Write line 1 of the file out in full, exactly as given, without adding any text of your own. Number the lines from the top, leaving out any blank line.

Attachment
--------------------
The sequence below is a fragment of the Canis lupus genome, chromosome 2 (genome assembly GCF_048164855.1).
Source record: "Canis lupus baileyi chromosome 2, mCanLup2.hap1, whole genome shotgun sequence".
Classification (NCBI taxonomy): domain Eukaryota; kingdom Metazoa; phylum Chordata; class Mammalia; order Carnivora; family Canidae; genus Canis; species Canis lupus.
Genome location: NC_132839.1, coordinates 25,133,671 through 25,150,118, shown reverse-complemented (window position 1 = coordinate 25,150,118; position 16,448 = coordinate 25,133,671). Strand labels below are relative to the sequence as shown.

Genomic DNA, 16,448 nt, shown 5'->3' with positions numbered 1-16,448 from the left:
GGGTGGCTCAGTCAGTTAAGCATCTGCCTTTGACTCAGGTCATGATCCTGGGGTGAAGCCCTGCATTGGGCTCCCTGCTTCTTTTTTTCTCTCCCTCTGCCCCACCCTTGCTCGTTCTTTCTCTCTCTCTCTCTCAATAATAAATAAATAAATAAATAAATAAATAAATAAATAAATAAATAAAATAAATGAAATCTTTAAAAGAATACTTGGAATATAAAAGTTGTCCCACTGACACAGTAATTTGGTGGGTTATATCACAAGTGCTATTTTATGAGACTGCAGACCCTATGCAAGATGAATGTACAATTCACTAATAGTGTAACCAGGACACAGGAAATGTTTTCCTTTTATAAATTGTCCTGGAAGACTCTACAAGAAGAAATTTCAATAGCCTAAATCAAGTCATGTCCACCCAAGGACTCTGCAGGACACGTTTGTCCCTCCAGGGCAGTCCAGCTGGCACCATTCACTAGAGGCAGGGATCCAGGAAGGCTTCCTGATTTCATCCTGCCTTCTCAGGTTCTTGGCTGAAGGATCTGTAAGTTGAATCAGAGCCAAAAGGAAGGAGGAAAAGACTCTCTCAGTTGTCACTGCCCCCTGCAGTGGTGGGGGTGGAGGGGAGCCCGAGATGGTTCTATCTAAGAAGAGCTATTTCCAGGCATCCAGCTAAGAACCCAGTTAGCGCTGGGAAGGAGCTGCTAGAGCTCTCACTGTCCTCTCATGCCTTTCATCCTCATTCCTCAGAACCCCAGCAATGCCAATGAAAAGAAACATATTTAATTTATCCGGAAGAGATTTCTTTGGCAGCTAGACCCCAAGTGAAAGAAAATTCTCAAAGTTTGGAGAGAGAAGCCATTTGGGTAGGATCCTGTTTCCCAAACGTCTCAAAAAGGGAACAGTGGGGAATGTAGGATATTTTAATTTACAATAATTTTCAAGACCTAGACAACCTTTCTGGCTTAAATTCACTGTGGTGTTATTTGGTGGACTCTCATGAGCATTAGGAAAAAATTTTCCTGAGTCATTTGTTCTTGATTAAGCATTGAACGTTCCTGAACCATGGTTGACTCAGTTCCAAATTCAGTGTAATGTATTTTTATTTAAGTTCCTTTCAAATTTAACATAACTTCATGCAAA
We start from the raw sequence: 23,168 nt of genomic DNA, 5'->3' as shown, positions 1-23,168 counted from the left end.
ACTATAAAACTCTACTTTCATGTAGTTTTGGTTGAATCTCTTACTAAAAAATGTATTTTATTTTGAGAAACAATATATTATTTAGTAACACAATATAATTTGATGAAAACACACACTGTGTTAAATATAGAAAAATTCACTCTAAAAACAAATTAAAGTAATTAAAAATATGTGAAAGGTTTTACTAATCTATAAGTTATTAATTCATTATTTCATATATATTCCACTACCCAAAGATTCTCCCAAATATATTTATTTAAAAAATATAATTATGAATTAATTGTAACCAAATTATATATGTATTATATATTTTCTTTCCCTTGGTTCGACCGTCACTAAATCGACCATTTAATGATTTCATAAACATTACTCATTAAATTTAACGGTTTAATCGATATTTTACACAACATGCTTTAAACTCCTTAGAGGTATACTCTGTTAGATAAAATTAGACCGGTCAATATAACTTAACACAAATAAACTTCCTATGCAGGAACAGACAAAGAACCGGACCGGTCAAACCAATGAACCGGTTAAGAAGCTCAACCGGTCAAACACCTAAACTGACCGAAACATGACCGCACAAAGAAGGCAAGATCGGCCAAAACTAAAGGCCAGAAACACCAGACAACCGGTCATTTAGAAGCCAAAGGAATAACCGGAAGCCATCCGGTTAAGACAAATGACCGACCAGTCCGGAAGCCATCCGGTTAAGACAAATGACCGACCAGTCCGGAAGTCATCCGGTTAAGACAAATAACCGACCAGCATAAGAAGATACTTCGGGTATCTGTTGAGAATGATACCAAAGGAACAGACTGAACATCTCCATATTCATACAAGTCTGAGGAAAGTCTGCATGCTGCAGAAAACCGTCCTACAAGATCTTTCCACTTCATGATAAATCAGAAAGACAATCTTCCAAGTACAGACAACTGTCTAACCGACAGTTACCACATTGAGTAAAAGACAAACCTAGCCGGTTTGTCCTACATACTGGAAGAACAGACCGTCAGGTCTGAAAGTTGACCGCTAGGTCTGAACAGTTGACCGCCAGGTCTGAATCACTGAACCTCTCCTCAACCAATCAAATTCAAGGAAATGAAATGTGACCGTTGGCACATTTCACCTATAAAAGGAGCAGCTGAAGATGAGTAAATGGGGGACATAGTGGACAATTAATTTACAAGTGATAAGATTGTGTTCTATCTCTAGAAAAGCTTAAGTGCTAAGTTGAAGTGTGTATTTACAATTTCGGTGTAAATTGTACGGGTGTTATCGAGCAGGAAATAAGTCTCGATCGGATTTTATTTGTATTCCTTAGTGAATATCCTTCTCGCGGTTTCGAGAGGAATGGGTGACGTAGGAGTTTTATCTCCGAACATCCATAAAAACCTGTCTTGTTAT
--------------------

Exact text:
The sequence below is a fragment of the Canis lupus genome, chromosome 2 (genome assembly GCF_048164855.1).